Military family member ID Cards will soon undergo some changes. The coming changes are a step in the right direction.
Social Security numbers will disappear from the ID cards of military family members by the end of the year, temporarily replaced by the Social Security number of the military sponsor in a half-step toward better identity-theft protection, defense officials said Thursday.
In 2009, the Defense Department will take the next step of phasing out full Social Security numbers on all ID cards for service members and civilians, replaced by just the last four digits. Using those digits, combined with other identifying information, is a common practice in the private sector.
New cards will be issued as old cards expire, defense officials said.
Officials described the ID card changes as part of a phased approach to improving identity protection for service members, civilian employees and their families. The first step was to improve security over military databases. A second step was to remove Social Security numbers from Tricare health system ID cards, defense officials said.
Getting Social Security numbers off the ID cards of family members is considered a high priority because they make up about 2.2 million of the 3.4 million people who have military-issued common access cards.
Congress has been pressing the Defense Department to move faster because of the risk of identity theft. A Social Security number, along with a name, address and a few other easily discovered facts, makes it possible to get credit in another person's name.
The House Armed Services Committee has been pushing for several years for the Pentagon to stop using Social Security numbers altogether, but it has faced resistance because the number is used in both personnel and payroll systems.
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As a means of combating identity theft, the Defense Department will issue identification cards without full Social Security numbers printed onto them, a senior official said here today.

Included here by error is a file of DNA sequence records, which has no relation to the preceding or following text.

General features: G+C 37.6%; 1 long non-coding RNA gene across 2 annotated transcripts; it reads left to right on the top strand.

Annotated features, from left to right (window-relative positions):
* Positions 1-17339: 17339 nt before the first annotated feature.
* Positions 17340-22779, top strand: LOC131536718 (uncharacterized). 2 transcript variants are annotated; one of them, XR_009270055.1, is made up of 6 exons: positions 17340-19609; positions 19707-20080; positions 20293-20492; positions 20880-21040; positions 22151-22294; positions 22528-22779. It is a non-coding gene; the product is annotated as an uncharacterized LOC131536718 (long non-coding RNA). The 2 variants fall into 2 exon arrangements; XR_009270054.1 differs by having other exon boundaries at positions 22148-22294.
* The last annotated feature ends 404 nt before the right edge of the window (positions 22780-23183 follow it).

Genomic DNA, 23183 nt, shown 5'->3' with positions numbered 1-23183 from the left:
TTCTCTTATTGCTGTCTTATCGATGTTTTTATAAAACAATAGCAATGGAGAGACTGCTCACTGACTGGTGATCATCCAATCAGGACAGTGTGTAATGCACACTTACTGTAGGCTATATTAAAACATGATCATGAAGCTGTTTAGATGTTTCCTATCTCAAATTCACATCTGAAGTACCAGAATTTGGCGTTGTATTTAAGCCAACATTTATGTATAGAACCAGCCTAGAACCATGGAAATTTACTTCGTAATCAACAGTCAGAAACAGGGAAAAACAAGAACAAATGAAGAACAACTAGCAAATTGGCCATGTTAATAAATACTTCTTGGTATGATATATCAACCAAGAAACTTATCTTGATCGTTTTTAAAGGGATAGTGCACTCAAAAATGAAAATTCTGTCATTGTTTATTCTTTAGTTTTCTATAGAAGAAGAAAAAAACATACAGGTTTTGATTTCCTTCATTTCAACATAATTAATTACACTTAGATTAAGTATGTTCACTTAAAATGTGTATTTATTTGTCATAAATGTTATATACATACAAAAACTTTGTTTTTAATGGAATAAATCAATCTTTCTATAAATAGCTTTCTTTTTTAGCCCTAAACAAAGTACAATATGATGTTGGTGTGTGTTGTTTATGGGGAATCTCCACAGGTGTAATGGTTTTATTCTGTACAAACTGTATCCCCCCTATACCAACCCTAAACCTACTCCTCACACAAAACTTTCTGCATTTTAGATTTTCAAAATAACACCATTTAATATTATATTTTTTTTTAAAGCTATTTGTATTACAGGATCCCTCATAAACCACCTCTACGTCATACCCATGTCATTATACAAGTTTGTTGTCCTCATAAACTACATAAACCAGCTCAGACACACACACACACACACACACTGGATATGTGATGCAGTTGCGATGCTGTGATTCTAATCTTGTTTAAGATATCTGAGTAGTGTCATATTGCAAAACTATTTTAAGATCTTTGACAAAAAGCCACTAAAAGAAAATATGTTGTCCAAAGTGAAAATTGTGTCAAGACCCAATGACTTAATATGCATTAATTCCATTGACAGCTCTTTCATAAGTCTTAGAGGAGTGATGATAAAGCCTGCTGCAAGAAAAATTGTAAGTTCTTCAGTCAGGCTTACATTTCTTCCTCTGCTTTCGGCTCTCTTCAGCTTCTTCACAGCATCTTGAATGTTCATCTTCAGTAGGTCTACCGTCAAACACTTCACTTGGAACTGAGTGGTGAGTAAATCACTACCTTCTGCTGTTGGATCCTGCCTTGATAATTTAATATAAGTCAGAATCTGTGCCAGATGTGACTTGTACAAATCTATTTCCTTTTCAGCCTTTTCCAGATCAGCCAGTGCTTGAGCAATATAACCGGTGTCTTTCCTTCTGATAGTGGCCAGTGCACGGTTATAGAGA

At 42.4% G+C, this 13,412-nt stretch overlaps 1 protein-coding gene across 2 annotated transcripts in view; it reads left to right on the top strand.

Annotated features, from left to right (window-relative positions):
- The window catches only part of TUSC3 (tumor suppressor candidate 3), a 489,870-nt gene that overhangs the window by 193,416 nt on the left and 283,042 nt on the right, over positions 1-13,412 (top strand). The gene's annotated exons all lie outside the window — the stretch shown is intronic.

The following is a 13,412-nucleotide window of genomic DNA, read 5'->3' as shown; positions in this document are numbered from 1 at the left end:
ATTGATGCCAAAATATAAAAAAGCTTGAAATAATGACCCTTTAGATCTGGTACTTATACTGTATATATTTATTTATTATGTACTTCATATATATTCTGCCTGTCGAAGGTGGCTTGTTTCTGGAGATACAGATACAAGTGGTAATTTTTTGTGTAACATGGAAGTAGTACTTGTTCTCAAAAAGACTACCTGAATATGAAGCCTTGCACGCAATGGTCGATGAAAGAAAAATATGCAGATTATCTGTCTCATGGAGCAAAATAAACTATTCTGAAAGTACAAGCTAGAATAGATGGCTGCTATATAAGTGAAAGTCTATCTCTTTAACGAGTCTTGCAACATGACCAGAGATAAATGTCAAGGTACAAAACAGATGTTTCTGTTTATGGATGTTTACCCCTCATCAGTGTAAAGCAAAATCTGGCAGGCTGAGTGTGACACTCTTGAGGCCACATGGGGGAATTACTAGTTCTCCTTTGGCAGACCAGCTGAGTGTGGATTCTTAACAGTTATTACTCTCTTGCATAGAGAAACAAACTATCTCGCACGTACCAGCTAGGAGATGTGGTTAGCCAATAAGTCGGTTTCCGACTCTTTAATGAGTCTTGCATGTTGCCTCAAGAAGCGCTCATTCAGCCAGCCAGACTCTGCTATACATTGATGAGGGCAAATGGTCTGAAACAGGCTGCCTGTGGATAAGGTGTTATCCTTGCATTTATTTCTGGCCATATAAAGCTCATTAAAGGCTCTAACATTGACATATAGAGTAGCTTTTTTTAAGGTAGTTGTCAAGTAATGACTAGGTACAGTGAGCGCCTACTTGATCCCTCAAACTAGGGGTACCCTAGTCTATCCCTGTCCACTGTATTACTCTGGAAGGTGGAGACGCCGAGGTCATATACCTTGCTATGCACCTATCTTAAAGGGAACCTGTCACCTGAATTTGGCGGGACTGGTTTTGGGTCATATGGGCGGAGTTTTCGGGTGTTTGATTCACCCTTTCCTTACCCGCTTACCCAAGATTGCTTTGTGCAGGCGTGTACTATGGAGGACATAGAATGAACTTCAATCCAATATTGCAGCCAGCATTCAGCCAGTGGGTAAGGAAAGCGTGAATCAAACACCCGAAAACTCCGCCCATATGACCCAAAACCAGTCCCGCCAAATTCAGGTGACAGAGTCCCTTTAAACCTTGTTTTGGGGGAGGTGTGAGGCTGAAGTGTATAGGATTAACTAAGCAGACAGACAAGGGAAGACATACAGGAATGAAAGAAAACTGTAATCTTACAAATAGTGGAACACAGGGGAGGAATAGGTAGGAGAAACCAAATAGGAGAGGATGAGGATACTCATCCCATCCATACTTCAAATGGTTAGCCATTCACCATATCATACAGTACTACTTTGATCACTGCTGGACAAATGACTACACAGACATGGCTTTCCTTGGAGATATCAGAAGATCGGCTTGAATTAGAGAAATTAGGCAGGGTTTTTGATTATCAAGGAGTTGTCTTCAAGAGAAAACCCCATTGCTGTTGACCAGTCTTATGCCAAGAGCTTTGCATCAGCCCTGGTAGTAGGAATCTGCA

The Defense Department cares about protecting personal information as well as increasing database security, Mary Dixon, director of the Defense Manpower Data Center based in Arlington, Va., told Pentagon Channel and American Forces Press Service reporters. Identity theft is a very real problem today, Dixon explained. Criminals who pilfer SSN-bearing identity cards can virtually assume someone's identity through a few computer keystrokes and clicks of a mouse, she said. TriCare, the military services' health maintenance organization, already has removed Social Security numbers from its members' identification cards, Dixon said. Plans are to remove the Social Security numbers from identification cards issued to military family members by the end of this year, Dixon said, noting that those cards still would display the sponsors' SSN, for now. Between 2009 and 2010, all department-issued identification cards will feature only the last four digits of a holder's Social Security number, she said. About 3.4 million people now have department-issued common access cards, Dixon said. Around two-thirds of those card holders are military members, and some civilians who deploy overseas, who have full Social Security numbers printed onto the back of their CACs. "You might lose that card," Dixon pointed out, noting that family members, including children, could misplace their identification cards, too. Modern information technology precludes the need to have full social security numbers printed onto employee and family member ID cards, Dixon said. "Today, all of our (computer) systems can 'talk' to each other, so we don't necessarily need to know all of that information printed on your card," she said. New identification cards will be issued as they reach their expiration dates, Dixon said.